Visiting Professor MA Webster University

Jacksonville administration

Lawrence Wilder

Visiting Professor EdD Western Michigan University

Bob Groat

Visiting Professor MBA Harvard University

Abel Okagbare

Campus Director MPA Eastern Michigan University

Erik Moore

Associate Dean, College of Engineering & Information Sciences MTEL University of Denver

Ronald Joe Wildman

Visiting Professor MBA The Ohio State University

John W. Jenkins Jr.

Associate Professor MISM Keller Graduate School of Management

miami administration

David Cole

Center Dean MS Florida International University

David Wilson

Visiting Professor MISM Keller Graduate School of Management

Benjamin A. Valdez

Associate Dean, College of Business & Management DBA California Southern University

Ashish Mahajan

Associate Professor MS Colorado State University

miramar administration

Paul Wilson

Professor MBA Pepperdine University

Loriann Weiss

Director of Student Finance MS Capella University

Victoria Marschner

Visiting Professor Master of Taxation University of Denver

Joshua Padron

President, South Florida Operations MBA University of Phoenix

Randal Wilson

Visiting Professor MBA Keller Graduate School of Management

Lisa Barry

Registrar MA University of Colorado

Oronde Baylor

Senior Director of Admissions

Jequita McDaniel

Visiting Professor PhD Union Institute and University

Antonio Cobas

Director, Career Services MPA Florida International University

colorado Faculty

Steven Wong

Visiting Professor MBA Southern Illinois University

Robert Miller

Associate Professor PhD Colorado State University

Ed Allen

Visiting Professor PhD University of Illinois

Jerry K. Durbeej

Associate Dean, College of Liberal Arts & Sciences PhD Florida Atlantic University

Penn Wu

Professor MPM Keller Graduate School of Management

Ray Mohr

Visiting Professor MS Idaho State University MPA University of Colorado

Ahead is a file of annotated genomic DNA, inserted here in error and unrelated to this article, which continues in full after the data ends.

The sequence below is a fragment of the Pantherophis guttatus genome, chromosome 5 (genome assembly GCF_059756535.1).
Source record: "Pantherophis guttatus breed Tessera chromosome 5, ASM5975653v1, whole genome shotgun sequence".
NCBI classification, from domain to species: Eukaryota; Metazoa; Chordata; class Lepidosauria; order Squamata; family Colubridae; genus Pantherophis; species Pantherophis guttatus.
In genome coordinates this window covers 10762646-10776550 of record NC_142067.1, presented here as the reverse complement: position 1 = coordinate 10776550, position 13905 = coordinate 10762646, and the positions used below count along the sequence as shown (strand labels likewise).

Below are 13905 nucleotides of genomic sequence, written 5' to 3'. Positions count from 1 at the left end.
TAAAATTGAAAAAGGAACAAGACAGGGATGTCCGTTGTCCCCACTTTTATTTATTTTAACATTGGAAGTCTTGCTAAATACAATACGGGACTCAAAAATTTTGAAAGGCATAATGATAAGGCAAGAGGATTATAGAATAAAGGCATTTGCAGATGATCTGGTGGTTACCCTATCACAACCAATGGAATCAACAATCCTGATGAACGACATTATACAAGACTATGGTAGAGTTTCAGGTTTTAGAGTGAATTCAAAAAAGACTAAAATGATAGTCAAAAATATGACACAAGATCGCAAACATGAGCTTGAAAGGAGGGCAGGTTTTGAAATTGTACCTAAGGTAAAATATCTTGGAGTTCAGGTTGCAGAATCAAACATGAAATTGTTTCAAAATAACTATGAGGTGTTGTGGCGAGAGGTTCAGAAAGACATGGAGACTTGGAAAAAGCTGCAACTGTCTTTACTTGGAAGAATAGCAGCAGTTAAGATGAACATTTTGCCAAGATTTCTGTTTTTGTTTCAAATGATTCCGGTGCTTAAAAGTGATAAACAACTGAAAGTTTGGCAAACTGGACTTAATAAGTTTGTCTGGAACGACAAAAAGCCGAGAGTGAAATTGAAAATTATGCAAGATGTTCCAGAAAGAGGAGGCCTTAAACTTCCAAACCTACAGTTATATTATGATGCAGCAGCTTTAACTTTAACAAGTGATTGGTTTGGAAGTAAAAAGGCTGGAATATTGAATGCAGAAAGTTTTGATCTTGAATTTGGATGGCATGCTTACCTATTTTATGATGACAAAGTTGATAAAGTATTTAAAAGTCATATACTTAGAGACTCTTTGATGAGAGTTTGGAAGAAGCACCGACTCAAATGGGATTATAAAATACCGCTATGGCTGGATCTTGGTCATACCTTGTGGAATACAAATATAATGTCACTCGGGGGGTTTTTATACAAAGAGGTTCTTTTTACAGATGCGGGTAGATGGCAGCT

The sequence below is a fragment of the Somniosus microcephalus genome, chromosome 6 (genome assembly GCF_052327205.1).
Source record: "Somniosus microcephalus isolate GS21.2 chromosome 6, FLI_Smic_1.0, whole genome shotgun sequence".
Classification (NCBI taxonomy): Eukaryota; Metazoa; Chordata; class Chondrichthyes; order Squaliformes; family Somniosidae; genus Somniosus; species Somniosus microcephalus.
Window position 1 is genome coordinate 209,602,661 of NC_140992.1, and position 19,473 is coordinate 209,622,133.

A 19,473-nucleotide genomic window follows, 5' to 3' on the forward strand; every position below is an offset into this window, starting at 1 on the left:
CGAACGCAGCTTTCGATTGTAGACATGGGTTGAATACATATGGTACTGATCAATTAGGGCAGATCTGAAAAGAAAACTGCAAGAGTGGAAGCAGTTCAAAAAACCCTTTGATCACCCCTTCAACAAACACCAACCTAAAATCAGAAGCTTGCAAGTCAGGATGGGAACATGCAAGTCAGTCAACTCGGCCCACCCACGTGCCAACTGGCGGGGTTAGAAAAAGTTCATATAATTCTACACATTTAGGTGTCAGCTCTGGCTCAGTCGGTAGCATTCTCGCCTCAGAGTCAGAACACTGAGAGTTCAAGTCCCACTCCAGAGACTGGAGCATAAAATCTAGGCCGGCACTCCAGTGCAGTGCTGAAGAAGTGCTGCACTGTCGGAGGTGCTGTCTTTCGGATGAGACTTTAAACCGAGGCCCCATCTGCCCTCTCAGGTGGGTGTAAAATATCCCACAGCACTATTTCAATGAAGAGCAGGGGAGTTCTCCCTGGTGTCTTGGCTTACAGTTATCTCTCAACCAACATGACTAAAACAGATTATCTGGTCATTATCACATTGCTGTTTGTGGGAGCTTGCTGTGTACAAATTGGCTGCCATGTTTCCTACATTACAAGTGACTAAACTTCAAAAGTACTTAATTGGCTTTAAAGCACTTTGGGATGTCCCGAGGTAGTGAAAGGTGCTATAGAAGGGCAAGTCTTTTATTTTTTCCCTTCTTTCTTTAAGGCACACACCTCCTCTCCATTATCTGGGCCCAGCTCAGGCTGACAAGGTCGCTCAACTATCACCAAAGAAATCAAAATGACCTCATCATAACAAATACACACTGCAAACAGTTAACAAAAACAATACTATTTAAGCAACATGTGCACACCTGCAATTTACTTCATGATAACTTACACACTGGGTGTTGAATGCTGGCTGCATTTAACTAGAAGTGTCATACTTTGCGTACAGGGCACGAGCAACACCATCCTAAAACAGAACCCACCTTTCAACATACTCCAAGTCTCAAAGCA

Aurora Ash

Visiting Professor MBA University of Oklahoma

Keisha Smith

Director, Student Services MBA Keller Graduate School of Management

Edward P. Yee

Associate Professor BS California State University

Janet Baker

Visiting Professor MS University of Colorado

Steven Monroe

Assistant Professor MS University of Denver

Carleen Spano

Dean of Academic Affairs PhD University of Miami

Chien-Yin "Joe" Yin

Visiting Professor PhD Rice University

Barbara Bates

Professor PhD University of Colorado

Vannessa Moses

Professor DM Colorado Technical University

Raef Yassin

Associate Dean, College of Engineering & Information Sciences MS Florida Atlantic University

Masoud Zahedi

Assistant Professor MS University of California

John Bissell

Visiting Professor MFA University of Miami

John Muth

Visiting Professor PhD Rutgers University

Bijan Zayer

Visiting Professor PhD United States International University

Kelley Blair

Associate Professor MISM Keller Graduate School of Management

Chad Olson

Visiting Professor MA Regis University

Willie Wilborn

Associate Dean, College of Business & Management MBA Keller Graduate School of Management

Ed Polak

Assistant Professor PhD Colorado Technical University

146

Administration & Faculty

Randall DeWitt